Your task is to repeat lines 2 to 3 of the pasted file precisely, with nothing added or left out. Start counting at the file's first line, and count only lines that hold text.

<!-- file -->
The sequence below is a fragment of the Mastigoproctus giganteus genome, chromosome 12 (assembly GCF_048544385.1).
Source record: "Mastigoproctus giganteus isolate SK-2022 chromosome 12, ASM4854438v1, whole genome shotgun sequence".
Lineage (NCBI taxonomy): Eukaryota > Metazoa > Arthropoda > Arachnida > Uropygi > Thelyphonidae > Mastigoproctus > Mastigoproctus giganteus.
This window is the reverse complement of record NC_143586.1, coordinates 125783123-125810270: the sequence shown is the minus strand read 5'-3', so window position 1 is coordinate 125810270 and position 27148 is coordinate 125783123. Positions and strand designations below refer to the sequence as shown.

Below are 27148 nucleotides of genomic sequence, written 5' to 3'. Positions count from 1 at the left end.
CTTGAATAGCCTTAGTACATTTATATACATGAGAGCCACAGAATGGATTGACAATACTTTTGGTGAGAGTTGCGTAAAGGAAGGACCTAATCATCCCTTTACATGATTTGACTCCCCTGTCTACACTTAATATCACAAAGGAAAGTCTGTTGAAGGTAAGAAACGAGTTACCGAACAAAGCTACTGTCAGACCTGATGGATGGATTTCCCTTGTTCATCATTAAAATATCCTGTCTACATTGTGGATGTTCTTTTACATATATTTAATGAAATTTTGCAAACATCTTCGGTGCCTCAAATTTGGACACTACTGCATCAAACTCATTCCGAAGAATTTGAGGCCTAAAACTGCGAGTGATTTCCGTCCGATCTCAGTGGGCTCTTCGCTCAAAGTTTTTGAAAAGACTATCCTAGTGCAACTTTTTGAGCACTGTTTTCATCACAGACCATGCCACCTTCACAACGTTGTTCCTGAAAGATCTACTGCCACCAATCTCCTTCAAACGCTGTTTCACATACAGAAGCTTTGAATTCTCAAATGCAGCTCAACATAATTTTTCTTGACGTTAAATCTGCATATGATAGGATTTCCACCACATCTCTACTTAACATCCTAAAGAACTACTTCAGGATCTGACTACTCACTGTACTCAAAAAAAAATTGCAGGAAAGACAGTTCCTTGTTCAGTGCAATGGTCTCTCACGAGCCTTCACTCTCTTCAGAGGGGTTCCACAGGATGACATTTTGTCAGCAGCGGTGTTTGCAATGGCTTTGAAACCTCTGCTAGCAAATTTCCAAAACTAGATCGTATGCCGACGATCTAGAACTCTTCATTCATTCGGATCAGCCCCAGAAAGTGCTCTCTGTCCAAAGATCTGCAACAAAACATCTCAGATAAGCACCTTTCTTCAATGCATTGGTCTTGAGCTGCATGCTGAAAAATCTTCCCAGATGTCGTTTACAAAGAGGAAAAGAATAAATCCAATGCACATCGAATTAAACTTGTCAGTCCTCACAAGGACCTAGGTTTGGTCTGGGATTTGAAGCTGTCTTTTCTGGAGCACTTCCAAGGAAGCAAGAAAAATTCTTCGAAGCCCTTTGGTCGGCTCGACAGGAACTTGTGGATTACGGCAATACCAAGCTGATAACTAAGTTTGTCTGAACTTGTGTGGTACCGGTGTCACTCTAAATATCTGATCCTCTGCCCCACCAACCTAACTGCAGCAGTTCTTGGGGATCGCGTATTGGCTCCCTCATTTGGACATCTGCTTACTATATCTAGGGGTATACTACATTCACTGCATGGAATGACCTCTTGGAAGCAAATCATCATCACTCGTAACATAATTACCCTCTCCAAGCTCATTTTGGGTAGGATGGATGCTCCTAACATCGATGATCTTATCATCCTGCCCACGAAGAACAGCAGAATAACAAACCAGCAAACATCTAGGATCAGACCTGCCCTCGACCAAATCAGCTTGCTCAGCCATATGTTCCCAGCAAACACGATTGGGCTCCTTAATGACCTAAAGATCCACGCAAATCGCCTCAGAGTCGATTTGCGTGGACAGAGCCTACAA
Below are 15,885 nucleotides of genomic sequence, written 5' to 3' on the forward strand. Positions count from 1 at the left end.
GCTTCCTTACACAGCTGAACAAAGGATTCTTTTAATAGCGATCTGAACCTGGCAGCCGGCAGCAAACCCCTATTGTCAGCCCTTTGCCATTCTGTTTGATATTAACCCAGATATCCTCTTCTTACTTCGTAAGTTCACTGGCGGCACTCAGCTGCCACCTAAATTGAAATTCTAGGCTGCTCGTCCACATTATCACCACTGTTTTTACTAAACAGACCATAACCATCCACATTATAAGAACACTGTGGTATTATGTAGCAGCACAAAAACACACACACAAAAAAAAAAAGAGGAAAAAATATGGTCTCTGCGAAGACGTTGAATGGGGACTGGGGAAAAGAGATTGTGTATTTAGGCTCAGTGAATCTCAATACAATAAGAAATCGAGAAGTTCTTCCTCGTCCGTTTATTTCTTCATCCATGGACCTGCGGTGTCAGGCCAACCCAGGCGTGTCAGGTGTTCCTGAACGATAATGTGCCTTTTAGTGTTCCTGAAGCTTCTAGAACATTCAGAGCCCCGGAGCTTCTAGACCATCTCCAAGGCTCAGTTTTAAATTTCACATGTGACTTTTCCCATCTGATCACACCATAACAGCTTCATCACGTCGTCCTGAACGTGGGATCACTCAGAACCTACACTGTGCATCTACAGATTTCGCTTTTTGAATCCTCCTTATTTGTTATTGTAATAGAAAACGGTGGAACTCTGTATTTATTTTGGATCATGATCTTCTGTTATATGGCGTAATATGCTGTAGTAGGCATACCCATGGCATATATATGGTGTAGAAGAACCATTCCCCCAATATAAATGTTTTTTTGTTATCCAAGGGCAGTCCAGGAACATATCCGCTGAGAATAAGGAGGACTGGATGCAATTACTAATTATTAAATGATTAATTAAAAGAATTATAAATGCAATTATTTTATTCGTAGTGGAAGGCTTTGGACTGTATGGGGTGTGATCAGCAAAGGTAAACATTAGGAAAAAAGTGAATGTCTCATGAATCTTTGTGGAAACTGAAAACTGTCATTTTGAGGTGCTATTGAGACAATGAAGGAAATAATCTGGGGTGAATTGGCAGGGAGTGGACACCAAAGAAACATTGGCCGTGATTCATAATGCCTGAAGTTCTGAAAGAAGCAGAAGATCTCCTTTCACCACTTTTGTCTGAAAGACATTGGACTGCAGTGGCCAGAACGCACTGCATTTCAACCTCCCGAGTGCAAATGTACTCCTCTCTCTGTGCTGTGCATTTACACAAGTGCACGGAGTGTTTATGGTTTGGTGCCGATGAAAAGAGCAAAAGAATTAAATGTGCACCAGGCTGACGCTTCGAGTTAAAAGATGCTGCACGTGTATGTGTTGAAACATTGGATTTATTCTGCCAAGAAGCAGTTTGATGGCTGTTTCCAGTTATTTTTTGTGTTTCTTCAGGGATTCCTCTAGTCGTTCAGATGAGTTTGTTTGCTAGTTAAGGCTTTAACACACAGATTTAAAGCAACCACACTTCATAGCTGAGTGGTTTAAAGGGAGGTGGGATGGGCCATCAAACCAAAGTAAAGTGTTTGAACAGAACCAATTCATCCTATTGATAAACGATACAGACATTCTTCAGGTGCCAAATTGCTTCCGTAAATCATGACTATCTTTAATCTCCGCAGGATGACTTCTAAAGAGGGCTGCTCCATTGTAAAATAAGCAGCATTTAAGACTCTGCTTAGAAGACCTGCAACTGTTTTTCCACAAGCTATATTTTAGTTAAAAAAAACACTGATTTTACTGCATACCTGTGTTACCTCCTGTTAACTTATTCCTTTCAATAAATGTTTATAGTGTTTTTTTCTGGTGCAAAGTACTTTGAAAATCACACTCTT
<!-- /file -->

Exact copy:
Source record: "Mastigoproctus giganteus isolate SK-2022 chromosome 12, ASM4854438v1, whole genome shotgun sequence".
Lineage (NCBI taxonomy): Eukaryota > Metazoa > Arthropoda > Arachnida > Uropygi > Thelyphonidae > Mastigoproctus > Mastigoproctus giganteus.